We've long wearied of hearing obscenely rich STM commercial publishers crying "wolf" if their annual profit increases ever dropped within waving distance of single digits. No one listens anymore. However, this time long tails and hot yellow eyes may actually have come into view. If publishers are waiting for the community of librarians to pick up pitchforks and come to their rescue, they'd do better to find some trees to climb.

And things could get worse. For example, let's take a look at that protection the NIH has set in place—6 months after publication. How long do you think that will hold up? I'd say a year, but a colleague of mine sniggered and predicted 4 months. Look at the logic. The NLM has clinical trials databases that it promotes, in part, to help provide needed patient volunteers for research studies. Here are all these patient advocacy groups working on Congress to push open access, the same groups that the NIH can always count on to support their appropriation requests. What will happen when those patient advocacy groups come to the NIH/NLM crying for immediate release of research studies? The NIH/NLM could find itself defending the promotion of unproven medical experimentation on patients while withholding the results of completed research tests. Maybe they could palliate the groups by offering early release only through advocacy group sites, but, one way or another, I doubt they will hold out long.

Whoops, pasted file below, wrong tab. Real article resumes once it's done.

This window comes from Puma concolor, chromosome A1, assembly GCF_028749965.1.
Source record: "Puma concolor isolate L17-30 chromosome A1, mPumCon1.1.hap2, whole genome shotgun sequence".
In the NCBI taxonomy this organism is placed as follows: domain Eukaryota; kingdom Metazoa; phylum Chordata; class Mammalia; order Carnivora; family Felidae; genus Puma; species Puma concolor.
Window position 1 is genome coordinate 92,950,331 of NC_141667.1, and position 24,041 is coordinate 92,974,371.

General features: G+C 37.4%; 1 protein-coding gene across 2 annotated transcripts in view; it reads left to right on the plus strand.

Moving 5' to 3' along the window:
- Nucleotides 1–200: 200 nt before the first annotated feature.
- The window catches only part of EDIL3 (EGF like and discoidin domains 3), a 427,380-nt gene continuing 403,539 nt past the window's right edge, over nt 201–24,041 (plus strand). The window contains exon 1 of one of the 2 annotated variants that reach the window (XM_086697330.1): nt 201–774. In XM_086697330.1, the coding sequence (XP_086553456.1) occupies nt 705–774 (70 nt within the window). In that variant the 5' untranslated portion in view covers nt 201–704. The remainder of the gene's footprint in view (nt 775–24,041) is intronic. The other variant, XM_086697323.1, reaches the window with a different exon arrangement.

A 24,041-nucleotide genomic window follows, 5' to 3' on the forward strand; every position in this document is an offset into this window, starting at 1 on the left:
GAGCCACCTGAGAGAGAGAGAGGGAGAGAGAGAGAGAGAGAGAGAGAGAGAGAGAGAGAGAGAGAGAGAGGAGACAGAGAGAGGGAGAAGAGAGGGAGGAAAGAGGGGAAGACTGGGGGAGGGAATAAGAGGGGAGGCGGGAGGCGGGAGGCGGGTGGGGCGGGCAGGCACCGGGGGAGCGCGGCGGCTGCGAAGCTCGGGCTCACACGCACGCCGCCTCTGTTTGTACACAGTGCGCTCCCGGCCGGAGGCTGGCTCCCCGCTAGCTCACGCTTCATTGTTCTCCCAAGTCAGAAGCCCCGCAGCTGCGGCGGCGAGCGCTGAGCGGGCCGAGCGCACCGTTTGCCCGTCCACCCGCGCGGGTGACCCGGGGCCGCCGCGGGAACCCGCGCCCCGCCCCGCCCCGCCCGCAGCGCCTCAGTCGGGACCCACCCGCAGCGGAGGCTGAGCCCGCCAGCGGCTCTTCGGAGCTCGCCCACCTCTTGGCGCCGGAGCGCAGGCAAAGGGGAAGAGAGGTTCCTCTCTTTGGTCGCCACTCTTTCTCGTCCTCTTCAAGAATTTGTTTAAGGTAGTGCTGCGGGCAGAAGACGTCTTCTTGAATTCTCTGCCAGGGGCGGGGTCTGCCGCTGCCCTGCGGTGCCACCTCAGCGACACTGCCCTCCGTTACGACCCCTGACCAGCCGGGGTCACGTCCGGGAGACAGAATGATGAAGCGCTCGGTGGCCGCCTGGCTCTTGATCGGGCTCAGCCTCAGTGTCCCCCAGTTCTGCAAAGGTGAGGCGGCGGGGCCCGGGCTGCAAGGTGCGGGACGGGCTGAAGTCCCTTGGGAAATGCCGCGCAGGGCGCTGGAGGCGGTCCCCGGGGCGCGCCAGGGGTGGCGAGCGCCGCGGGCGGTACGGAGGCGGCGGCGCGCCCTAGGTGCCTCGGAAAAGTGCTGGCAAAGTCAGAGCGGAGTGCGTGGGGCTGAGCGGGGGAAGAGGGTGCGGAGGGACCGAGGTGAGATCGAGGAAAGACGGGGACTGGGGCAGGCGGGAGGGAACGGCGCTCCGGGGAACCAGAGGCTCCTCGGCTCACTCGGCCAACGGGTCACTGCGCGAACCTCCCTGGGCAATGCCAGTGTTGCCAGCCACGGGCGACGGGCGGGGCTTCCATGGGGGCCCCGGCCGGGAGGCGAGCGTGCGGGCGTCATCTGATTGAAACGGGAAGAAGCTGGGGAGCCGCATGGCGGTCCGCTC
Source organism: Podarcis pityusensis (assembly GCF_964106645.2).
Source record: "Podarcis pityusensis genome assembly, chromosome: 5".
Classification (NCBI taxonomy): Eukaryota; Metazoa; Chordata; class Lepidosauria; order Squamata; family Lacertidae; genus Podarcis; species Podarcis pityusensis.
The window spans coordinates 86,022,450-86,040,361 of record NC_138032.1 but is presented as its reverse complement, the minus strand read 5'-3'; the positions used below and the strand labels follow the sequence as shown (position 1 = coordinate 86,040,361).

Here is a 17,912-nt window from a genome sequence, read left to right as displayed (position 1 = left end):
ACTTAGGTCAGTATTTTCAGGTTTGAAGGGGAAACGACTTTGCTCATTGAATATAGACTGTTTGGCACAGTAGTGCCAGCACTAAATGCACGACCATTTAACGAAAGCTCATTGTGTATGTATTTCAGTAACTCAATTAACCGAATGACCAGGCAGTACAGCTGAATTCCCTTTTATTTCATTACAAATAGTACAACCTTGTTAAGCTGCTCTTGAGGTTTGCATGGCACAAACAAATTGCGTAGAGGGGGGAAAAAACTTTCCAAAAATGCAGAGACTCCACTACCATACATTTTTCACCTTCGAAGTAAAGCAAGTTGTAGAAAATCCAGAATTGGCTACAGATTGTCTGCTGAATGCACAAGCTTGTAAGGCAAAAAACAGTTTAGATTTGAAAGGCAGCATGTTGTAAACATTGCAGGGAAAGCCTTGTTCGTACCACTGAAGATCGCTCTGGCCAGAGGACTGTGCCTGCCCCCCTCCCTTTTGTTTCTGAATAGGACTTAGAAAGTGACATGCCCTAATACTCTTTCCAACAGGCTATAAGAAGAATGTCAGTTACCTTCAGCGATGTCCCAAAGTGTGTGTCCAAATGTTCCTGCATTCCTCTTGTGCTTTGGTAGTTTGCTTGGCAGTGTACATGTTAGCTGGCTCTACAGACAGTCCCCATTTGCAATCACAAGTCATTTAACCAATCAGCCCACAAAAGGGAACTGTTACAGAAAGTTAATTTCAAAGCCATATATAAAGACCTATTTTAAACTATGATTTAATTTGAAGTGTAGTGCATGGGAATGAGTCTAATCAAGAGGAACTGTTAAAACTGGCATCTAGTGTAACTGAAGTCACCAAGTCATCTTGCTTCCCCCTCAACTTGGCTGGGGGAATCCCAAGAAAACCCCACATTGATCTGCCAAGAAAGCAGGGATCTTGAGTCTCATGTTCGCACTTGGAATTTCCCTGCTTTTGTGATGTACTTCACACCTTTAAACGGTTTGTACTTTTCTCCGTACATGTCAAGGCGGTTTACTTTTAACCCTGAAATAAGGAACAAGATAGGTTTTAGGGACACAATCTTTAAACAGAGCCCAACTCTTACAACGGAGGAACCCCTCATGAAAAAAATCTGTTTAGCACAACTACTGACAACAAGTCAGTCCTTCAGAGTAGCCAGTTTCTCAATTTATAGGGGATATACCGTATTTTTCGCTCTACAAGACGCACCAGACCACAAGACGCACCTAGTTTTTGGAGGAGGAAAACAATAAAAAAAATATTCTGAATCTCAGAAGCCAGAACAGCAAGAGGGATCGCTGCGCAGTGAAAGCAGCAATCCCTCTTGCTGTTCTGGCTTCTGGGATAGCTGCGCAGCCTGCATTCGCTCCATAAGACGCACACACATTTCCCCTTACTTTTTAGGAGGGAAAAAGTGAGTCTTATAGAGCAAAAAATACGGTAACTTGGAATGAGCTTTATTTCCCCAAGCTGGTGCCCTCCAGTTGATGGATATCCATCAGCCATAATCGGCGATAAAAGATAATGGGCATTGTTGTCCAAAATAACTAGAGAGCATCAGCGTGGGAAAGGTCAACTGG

What happens if the publishers are right this time and the wolf pack has arrived? Commercial STM publishers long ago adopted a policy of proliferating journals in order to proliferate revenues. Though designed to leech library budgets, the policy also expanded the network of peer reviewers and editorial boards. If publishers start to retract their operations in the face of emigration to free full text, that network could diminish too. Before publisher readers start yelling, "Aha," I still advocate open access. We must simply develop alternative models for independent, objective, authoritative evaluation of scientific results. After all, it's not like the existing system is such a prize.

By the way, if publishers decide to try holding out, for example, by avoiding NIH researchers (snicker), that won't work either. In fact, they may find that non-NIH researchers want to go into open access too. Already the self-archivers have pressured many publishers into more generous policies. Basically, the reward mechanisms working for authors operate on visibility, and people click more frequently on citations with accessible URLs than those without. More sites; more cites.

As information professionals, we may look back on this NIH policy change as the moment in time when open access began its final victory.

[Editor's Note: For more on the NIH and open access, see Robin Peek's article on page 17.]


Barbara Quint is editor of Searcher magazine. Her e-mail address is